Customers who like and feel comfortable with your product are much more likely to commit to purchase. A free trial is a great way to overcome and customer resistance. For example, Spotify Premium are using a month’s free trial to allow the customers who use their free service to “see how the other half live”.  Using this strategy, your hope is that once your customer has had a taste of your product (and how it adds value to their life) if may be difficult for them to part with your product at the end of their trial period.

If you don’t want to offer a free trial, a money-back guarantee is your next best bet. Offering guarantees, or free trials, takes the perceived risk out of the equation (and can be exactly what you need to entice wary customers over the line!).

5. Give them even more

Similar to the tiered pricing approach, adding a bonus such as a ‘free gift with purchase can help you get the edge on your competitors while adding value to your offering.

By offering a value add-on such as a free gift, you create the feeling that your offering is a bargain and, when the added bonus is for a ‘limited time only’ you are also creating a sense of urgency.

6. Price positioning

Get to know your market, what your competitors are doing and what they offer. Next, price your product to position it competitively in the market.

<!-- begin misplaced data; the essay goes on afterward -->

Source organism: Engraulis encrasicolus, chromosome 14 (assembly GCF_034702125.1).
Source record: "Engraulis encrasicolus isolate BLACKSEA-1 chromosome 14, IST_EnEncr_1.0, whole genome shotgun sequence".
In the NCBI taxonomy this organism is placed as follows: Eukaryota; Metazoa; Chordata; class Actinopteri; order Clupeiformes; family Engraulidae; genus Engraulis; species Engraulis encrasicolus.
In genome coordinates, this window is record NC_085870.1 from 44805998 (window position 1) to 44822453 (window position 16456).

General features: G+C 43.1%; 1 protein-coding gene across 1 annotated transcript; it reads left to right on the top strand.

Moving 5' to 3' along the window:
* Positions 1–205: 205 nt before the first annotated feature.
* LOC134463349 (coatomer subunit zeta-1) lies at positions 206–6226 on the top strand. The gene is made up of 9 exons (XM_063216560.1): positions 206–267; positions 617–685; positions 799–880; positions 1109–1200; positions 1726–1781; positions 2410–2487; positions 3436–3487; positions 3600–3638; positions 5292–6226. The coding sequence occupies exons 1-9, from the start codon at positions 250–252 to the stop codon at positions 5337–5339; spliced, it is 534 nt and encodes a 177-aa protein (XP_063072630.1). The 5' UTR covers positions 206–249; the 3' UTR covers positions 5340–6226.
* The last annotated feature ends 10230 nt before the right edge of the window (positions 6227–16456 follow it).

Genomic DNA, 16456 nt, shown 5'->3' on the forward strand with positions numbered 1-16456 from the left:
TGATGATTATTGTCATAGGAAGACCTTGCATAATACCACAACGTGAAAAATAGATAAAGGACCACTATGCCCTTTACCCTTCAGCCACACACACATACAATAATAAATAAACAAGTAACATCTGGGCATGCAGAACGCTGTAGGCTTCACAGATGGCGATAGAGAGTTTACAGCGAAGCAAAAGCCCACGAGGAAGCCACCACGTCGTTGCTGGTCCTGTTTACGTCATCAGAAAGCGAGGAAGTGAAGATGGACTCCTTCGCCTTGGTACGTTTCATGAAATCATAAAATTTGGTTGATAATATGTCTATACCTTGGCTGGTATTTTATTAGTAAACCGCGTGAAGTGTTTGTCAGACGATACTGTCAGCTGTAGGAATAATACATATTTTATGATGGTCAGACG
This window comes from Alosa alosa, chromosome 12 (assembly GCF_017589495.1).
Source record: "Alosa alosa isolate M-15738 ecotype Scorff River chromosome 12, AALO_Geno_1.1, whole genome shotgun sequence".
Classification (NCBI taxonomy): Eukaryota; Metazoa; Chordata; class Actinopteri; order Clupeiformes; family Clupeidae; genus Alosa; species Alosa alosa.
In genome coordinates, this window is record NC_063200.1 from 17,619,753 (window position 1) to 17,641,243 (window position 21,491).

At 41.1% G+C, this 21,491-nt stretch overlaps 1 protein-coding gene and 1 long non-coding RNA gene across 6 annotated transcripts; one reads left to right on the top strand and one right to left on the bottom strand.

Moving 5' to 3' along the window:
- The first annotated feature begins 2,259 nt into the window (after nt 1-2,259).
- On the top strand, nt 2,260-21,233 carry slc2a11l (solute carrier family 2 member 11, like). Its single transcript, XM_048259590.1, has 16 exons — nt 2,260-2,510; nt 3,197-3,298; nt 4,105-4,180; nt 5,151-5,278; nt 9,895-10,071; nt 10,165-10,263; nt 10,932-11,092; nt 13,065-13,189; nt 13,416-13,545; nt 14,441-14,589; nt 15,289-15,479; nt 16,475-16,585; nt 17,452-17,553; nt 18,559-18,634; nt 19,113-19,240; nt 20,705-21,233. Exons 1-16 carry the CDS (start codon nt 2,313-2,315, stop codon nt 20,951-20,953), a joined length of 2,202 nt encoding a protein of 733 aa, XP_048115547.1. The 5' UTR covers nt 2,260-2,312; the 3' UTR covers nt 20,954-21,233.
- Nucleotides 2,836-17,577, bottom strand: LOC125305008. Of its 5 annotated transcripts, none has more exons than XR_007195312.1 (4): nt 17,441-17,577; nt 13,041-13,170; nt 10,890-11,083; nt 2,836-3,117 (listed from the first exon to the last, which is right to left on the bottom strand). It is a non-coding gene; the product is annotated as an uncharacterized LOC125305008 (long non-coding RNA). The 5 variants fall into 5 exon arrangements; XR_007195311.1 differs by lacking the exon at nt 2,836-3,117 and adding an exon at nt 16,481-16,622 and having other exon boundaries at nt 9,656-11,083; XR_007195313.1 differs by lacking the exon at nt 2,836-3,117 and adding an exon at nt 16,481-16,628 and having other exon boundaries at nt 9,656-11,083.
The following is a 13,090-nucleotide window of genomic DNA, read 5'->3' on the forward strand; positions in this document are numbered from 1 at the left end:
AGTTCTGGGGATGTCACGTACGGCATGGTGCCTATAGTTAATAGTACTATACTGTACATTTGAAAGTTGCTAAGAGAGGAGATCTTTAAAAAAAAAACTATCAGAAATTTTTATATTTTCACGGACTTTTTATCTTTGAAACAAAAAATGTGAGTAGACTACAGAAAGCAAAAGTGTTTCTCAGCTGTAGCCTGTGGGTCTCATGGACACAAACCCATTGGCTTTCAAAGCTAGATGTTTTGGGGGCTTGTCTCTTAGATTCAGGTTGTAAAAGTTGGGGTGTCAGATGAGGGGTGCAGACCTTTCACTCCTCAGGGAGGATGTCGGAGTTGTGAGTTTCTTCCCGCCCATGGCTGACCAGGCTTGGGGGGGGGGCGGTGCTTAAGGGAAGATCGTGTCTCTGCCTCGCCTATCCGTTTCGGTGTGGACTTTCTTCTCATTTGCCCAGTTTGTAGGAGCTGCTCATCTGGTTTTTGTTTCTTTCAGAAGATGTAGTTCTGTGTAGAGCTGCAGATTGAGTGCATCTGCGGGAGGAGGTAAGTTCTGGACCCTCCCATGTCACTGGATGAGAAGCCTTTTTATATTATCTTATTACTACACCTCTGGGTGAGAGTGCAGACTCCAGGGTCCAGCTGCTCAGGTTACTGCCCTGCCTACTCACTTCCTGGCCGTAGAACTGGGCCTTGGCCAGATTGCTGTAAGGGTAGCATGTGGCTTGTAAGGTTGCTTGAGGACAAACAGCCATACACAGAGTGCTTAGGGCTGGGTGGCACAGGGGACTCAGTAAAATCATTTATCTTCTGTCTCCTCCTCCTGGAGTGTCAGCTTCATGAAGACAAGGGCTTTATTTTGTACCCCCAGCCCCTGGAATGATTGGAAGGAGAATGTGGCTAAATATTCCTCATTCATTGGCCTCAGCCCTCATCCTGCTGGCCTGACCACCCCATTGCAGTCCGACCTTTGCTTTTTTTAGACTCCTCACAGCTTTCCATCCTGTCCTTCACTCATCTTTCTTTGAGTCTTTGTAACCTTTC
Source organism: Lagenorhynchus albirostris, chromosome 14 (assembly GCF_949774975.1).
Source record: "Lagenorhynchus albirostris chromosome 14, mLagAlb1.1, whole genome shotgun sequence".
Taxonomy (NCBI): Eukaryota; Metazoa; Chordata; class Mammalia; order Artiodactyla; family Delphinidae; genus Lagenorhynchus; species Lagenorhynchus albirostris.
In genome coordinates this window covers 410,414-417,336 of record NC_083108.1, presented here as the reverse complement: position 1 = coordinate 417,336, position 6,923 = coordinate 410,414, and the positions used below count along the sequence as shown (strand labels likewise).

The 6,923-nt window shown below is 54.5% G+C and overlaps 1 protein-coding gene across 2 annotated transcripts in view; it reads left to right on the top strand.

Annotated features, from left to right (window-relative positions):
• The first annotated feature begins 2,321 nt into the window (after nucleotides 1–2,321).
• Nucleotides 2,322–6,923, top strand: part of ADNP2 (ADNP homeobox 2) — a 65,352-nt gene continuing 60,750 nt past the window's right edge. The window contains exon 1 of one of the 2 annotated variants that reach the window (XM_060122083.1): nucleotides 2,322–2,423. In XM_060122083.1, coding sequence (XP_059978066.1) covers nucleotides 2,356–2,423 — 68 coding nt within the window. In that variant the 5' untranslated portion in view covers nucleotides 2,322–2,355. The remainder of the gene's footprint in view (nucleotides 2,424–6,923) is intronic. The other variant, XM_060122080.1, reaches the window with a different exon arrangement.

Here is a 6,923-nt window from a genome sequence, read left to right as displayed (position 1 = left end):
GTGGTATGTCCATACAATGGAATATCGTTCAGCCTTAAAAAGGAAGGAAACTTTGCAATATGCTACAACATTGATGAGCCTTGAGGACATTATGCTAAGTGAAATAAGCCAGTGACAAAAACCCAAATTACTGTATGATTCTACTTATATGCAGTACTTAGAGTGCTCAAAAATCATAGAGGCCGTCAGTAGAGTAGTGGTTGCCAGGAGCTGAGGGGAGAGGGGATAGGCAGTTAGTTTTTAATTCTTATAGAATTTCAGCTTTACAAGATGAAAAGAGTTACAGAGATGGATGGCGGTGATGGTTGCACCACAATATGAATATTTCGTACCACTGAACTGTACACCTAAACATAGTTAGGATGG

Remember that small adjustment can make a big difference in price positioning. For example, presenting your offering to market at a price point of $59.99 instead of $60.00 positions your product quite distinctly in the minds of your potential customers.

It is quite simple for those unfamiliar with the psychology around the numbers after the decimal point. Ending your pricing with .99 is an age-old sales tactic. People will feel they got a much better deal at $59.99 than $60.00 – even though the difference is merely one cent. Conversely, ending a price with .99 does “cheapen” the offering more than ending in .95 (ie. $59.95) would. Ending in .99 screams bargain-shop pricing, whereas .95 does not – even though the product would be cheaper to purchase ending in .95. It all comes down to the basic psychology of how we understand pricing.

7. Trial and Error

There is no perfect solution for pricing. You want to offer your customers value while not underpricing. You also want to get your products into people’s hands so you can springboard off of positive word-of-mouth and great product reviews.

You can watch your competitors’ pricing strategies and see what is working – and what’s not.  You have the freedom to indulge in trial and error until you find precisely the right pricing for your product. However, do not succumb to underpricing your product – by doing so, you may unwittingly send the message to potential customers that your product is somehow inferior.

Pricing digital products is an essential part of your sales strategy. With these tactics in mind you will be able to navigate the often tricky waters of pricing a digital product.

Our advice is to use the seven tactics above to help you develop an attractive pricing structure to drive sales, resulting in a profitable outcome for your business. If you want to learn more about how to optimise your e-commerce store to grow your business, contact us.

Further Reading:
E-commerce Statistics That Can Help You Grow Your Business
Top 10 Steps to Start a Successful Online Store
What Is Google PageSpeed Insights and How it Can Improve Your Website
How to Successfully Balance UX and SEO for The Most Effective Website
10 Reasons Your Website Is Fundamental to the Growth of Your Business

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Kevin Fouché, Pixel Fish Director